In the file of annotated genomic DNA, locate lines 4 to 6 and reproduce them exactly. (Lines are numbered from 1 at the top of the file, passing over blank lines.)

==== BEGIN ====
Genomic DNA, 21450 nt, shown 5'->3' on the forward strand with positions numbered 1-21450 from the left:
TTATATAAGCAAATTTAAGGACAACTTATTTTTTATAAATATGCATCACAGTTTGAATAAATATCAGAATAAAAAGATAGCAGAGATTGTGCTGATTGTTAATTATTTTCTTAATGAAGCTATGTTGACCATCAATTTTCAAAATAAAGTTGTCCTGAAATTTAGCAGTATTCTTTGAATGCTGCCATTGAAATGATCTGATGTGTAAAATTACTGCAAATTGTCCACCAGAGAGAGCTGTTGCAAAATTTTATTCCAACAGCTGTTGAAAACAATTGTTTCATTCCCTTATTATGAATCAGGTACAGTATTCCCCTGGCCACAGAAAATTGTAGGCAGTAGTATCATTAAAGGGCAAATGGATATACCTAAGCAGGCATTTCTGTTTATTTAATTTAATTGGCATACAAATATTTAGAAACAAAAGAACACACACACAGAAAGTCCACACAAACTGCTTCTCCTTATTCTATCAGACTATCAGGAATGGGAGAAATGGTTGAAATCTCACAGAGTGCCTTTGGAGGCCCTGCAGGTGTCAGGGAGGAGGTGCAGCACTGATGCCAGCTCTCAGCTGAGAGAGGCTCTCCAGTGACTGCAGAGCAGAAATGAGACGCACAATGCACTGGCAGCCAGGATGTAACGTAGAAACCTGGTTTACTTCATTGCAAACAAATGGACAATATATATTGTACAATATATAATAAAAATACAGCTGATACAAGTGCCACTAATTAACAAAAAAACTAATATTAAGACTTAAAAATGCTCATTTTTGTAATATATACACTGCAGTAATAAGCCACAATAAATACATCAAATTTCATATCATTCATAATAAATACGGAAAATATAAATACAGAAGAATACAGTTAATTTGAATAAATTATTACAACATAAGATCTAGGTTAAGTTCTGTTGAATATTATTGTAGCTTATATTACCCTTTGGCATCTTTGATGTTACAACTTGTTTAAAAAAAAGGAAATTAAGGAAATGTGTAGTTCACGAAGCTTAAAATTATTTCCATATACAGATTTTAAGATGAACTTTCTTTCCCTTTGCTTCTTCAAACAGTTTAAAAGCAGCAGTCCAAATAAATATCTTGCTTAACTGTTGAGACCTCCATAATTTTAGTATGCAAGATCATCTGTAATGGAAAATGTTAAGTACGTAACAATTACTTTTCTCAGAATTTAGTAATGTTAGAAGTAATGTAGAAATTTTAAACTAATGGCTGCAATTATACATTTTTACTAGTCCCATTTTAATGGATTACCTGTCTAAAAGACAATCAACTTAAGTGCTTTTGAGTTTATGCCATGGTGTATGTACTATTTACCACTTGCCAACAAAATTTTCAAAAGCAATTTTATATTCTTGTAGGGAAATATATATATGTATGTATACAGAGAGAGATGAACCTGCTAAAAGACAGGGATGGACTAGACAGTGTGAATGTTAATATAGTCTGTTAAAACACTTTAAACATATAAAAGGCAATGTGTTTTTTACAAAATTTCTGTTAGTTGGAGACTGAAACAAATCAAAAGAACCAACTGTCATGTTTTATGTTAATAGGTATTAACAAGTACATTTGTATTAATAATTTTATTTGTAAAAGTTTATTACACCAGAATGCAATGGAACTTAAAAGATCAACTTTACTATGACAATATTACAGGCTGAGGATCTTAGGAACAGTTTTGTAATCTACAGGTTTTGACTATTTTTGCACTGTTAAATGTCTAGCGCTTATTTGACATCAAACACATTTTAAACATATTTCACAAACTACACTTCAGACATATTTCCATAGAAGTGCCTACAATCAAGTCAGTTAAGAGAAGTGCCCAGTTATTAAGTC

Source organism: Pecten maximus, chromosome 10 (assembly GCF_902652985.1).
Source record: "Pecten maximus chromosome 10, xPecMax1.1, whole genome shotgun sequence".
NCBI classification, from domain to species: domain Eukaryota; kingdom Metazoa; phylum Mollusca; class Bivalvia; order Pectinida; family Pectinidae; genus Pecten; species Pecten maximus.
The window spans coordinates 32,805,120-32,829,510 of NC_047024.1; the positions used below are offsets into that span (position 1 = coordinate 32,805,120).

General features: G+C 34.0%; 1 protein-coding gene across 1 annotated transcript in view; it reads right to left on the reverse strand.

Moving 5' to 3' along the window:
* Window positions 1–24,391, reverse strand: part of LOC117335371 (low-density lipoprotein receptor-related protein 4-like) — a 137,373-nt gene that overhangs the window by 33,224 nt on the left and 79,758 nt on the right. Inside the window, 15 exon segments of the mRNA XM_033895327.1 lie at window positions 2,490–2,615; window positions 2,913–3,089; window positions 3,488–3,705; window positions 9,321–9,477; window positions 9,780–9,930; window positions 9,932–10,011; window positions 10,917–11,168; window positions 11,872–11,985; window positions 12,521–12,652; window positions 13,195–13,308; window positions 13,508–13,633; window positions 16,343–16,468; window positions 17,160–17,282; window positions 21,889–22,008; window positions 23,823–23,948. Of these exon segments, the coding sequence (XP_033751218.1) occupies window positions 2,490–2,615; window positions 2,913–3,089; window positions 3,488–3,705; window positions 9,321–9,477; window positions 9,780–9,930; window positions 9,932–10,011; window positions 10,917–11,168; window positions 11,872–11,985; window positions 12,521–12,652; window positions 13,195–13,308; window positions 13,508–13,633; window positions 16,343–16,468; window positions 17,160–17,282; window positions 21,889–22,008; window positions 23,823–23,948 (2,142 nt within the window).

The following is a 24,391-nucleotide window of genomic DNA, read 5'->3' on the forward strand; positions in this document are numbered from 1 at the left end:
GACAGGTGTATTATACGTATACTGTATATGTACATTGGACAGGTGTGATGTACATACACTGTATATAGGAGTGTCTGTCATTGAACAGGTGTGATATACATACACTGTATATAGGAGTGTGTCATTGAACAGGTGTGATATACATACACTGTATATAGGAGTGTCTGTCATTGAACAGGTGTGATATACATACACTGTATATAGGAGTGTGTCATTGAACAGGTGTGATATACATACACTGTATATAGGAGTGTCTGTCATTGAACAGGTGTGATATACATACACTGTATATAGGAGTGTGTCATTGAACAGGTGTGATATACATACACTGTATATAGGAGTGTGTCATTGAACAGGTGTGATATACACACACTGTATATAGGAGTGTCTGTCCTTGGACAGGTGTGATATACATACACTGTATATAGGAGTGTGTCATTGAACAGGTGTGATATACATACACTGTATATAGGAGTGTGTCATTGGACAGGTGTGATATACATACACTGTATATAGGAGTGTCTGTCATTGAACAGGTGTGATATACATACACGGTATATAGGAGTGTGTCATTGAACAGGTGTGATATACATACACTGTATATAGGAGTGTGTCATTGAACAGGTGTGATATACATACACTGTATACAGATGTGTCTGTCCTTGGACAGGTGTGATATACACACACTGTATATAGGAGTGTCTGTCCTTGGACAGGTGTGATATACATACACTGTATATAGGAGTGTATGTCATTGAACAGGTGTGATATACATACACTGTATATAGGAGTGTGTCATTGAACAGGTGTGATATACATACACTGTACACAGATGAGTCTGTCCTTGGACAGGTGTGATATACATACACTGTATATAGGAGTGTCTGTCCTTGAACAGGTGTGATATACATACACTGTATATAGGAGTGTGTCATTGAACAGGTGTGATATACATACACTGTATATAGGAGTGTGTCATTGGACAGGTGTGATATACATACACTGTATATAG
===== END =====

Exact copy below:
Source record: "Pecten maximus chromosome 10, xPecMax1.1, whole genome shotgun sequence".
NCBI classification, from domain to species: domain Eukaryota; kingdom Metazoa; phylum Mollusca; class Bivalvia; order Pectinida; family Pectinidae; genus Pecten; species Pecten maximus.
The window spans coordinates 32,805,120-32,829,510 of NC_047024.1; the positions used below are offsets into that span (position 1 = coordinate 32,805,120).